Thursday, June 11, 2020

Bai Hao Yin Zhen white tea review -

I’ve been reviewing some tea samples I got from and this is the only white tea I got from them.

Today I’m reviewing Bai Hao Yin Zhen white tea.

From the website:

Made up of the youngest, fuzzy, plump buds, our 2020 Bai Hao Yin Zhen, otherwise known as Silver Needle, hails from the Fuding area of China. Its dry aroma is quite floral, and the leaves are a lovely silvery green. Once brewed the light honey-colored liquor offers flavor notes of honeydew, fresh sweet cucumber and a slight hint of mineral.

About the leaves:

Grown at an elevation of around 450 meters above sea level, our 2020 Bai Hao Yin Zhen was hand-plucked in April from 5-10 year old trees. Consisting of only 6 cm long buds, it is a Fuding big tea leaf cultivar. After harvesting the buds go through a special withering process until about 90% of the moisture is gone. It is then roasted at around 60 degrees Celsius for two hours.

This tea contains a low level of caffeine
Steep at 170° for 2-3 minutes.

I first brewed this according to the website, Western style. I brewed 0.6 grams of tea in 100 mL of 170°F/76°C water for 3 minutes for the first steep, 4 minutes for the second steep.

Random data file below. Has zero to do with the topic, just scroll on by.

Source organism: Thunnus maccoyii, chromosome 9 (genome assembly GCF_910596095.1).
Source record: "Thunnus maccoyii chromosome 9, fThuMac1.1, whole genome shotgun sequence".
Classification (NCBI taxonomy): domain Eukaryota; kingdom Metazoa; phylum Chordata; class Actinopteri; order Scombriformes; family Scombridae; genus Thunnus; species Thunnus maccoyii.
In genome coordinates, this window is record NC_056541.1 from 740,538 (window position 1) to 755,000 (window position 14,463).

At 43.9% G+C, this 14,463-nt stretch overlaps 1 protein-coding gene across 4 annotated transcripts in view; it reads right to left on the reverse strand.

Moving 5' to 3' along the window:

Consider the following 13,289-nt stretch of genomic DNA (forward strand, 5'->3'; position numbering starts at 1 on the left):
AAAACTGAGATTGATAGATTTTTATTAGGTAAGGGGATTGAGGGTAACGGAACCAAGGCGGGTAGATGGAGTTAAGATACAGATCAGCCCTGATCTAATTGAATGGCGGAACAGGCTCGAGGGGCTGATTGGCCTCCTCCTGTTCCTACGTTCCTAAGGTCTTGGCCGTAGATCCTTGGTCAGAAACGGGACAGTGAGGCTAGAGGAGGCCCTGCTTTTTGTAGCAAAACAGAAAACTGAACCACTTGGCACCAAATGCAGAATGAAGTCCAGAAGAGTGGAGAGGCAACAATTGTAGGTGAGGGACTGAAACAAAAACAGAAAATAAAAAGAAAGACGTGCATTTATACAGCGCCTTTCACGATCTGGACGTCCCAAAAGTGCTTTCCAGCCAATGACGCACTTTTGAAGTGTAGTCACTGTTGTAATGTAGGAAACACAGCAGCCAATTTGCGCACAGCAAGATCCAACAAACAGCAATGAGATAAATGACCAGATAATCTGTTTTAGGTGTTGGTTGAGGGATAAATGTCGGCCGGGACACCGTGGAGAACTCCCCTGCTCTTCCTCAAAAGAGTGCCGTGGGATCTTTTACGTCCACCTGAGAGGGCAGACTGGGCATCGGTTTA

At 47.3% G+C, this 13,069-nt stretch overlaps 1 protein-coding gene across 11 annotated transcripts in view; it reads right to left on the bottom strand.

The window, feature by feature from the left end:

I don’t often taste what’s written on the website description, but this time I totally did.

The tea was very light in color, almost like water. When I first tasted it, the mineral taste was the strongest flavor, but then I could taste something like salted cucumber with a light melon flavor, I don’t know if it’s really honeydew but it’s definitely not a cantaloupe flavor. The second steep was almost as strong as the first steep.

Then I tried it gongfu style. I brewed 4 grams of tea in 100 mL of 170°F/76°C water for 20 seconds, and each successive steep increased in 10 second increments.

The first steep had a strong mineral flavor, with hardly any cucumber and no melon flavor.

The second steep had less of a mineral flavor and more cucumber. The taste was also just faintly grassy.

The third steep had even strong cucumber flavor, and a little bit of melon—definitely honeydew melon, not cantaloupe or some other melon flavor. The melon flavor wasn’t sweet, and it had a faintly floral scent like honeydew does.

The fourth steep had a slightly lighter flavor, but definitely more honeydew flavor coming out.

Final thoughts: This tea had great complexity and nuances of flavor that I’ve never tasted in the few white teas I’ve tried using gongfu method. This was an amazing white tea and I can highly recommend it.


  1. I love white tea but most of the ones I've seen have a lot of caffeine. Do you know if these come in decaf?

    1. Hi Anne,
      White teas have the least amount of caffeine of all teas, except for those that have been decaffeinated. But in general, mostly black teas (sometimes green teas) are decaffeinated. I've never actually heard of a decaffeinated white tea since many people drink white tea specifically because it has less caffeine. However white tea doesn't have zero caffeine, and even decaffeinated teas have a little bit of caffeine. So if you're looking for something without any caffeine, you're probably better off trying rooibos tea and other herbal teas.